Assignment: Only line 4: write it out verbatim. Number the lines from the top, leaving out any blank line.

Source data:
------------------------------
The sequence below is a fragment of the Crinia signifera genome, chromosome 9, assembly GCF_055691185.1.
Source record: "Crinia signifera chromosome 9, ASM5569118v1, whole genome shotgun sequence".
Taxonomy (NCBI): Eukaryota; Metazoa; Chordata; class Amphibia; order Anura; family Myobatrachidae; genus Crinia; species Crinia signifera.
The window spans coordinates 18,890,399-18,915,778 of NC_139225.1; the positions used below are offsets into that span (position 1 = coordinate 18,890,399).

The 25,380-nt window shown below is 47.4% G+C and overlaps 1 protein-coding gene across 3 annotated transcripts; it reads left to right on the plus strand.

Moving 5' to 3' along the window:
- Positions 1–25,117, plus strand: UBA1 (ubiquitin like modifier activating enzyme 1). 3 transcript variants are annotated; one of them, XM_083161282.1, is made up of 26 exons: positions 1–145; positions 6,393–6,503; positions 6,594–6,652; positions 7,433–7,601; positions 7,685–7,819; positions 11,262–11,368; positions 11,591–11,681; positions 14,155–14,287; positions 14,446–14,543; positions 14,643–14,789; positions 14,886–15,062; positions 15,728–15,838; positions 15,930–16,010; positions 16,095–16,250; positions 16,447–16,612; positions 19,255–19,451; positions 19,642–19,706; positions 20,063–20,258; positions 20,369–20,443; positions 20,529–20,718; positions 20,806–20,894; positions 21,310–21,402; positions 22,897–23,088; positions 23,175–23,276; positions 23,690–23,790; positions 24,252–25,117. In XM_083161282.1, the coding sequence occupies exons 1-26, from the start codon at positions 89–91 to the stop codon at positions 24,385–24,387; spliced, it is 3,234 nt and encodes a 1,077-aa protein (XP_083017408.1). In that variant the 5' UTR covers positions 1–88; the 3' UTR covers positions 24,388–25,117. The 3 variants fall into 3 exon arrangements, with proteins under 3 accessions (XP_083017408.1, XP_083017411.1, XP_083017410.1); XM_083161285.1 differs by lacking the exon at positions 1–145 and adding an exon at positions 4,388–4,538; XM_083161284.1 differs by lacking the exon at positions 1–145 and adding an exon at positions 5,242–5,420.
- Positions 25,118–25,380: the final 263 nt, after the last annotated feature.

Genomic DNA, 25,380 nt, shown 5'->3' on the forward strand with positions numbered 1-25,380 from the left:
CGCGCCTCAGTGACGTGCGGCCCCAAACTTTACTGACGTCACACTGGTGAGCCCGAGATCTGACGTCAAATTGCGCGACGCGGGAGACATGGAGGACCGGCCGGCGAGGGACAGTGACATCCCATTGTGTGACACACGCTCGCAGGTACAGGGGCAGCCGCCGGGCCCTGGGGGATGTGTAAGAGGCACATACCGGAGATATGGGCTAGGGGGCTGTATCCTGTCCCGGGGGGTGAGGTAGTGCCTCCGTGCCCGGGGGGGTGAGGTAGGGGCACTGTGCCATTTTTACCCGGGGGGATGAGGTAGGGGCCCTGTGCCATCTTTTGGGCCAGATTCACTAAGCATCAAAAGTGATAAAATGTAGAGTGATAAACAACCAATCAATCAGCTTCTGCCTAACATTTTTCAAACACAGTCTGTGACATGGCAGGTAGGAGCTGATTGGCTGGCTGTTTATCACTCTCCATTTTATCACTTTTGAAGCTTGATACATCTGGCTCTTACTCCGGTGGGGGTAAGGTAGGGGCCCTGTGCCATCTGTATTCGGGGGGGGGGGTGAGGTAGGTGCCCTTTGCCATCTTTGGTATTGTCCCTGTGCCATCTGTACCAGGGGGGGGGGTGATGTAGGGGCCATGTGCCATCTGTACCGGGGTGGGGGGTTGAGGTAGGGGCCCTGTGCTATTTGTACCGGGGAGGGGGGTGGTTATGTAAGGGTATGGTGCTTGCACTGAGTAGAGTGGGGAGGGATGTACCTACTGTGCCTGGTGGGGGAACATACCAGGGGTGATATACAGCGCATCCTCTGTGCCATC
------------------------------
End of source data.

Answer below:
The window spans coordinates 18,890,399-18,915,778 of NC_139225.1; the positions used below are offsets into that span (position 1 = coordinate 18,890,399).